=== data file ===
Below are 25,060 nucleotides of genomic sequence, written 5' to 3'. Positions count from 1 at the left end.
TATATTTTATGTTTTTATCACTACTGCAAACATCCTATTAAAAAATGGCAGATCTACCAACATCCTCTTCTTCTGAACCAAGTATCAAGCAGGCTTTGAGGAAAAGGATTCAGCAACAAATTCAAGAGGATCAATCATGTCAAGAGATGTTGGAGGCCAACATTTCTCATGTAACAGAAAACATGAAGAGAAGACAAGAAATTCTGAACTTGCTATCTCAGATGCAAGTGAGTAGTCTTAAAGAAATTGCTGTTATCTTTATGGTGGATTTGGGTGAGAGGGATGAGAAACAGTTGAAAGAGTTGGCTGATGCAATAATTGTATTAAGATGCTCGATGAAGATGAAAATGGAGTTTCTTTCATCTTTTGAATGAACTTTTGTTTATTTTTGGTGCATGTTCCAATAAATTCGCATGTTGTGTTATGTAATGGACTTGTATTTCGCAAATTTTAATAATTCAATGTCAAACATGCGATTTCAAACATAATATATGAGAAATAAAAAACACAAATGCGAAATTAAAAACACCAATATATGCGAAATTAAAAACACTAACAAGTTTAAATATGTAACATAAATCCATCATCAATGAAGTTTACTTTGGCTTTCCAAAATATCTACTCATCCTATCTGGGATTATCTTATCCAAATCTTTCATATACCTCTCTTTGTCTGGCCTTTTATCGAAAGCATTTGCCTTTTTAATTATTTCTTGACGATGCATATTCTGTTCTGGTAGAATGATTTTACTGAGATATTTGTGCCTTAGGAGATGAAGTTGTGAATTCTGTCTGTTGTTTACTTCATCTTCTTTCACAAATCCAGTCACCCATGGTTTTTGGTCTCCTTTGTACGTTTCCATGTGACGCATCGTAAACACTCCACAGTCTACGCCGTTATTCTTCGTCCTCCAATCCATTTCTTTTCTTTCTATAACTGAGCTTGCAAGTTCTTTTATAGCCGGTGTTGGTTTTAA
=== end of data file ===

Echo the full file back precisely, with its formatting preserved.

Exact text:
Below are 25,060 nucleotides of genomic sequence, written 5' to 3'. Positions count from 1 at the left end.
TATATTTTATGTTTTTATCACTACTGCAAACATCCTATTAAAAAATGGCAGATCTACCAACATCCTCTTCTTCTGAACCAAGTATCAAGCAGGCTTTGAGGAAAAGGATTCAGCAACAAATTCAAGAGGATCAATCATGTCAAGAGATGTTGGAGGCCAACATTTCTCATGTAACAGAAAACATGAAGAGAAGACAAGAAATTCTGAACTTGCTATCTCAGATGCAAGTGAGTAGTCTTAAAGAAATTGCTGTTATCTTTATGGTGGATTTGGGTGAGAGGGATGAGAAACAGTTGAAAGAGTTGGCTGATGCAATAATTGTATTAAGATGCTCGATGAAGATGAAAATGGAGTTTCTTTCATCTTTTGAATGAACTTTTGTTTATTTTTGGTGCATGTTCCAATAAATTCGCATGTTGTGTTATGTAATGGACTTGTATTTCGCAAATTTTAATAATTCAATGTCAAACATGCGATTTCAAACATAATATATGAGAAATAAAAAACACAAATGCGAAATTAAAAACACCAATATATGCGAAATTAAAAACACTAACAAGTTTAAATATGTAACATAAATCCATCATCAATGAAGTTTACTTTGGCTTTCCAAAATATCTACTCATCCTATCTGGGATTATCTTATCCAAATCTTTCATATACCTCTCTTTGTCTGGCCTTTTATCGAAAGCATTTGCCTTTTTAATTATTTCTTGACGATGCATATTCTGTTCTGGTAGAATGATTTTACTGAGATATTTGTGCCTTAGGAGATGAAGTTGTGAATTCTGTCTGTTGTTTACTTCATCTTCTTTCACAAATCCAGTCACCCATGGTTTTTGGTCTCCTTTGTACGTTTCCATGTGACGCATCGTAAACACTCCACAGTCTACGCCGTTATTCTTCGTCCTCCAATCCATTTCTTTTCTTTCTATAACTGAGCTTGCAAGTTCTTTTATAGCCGGTGTTGGTTTTAA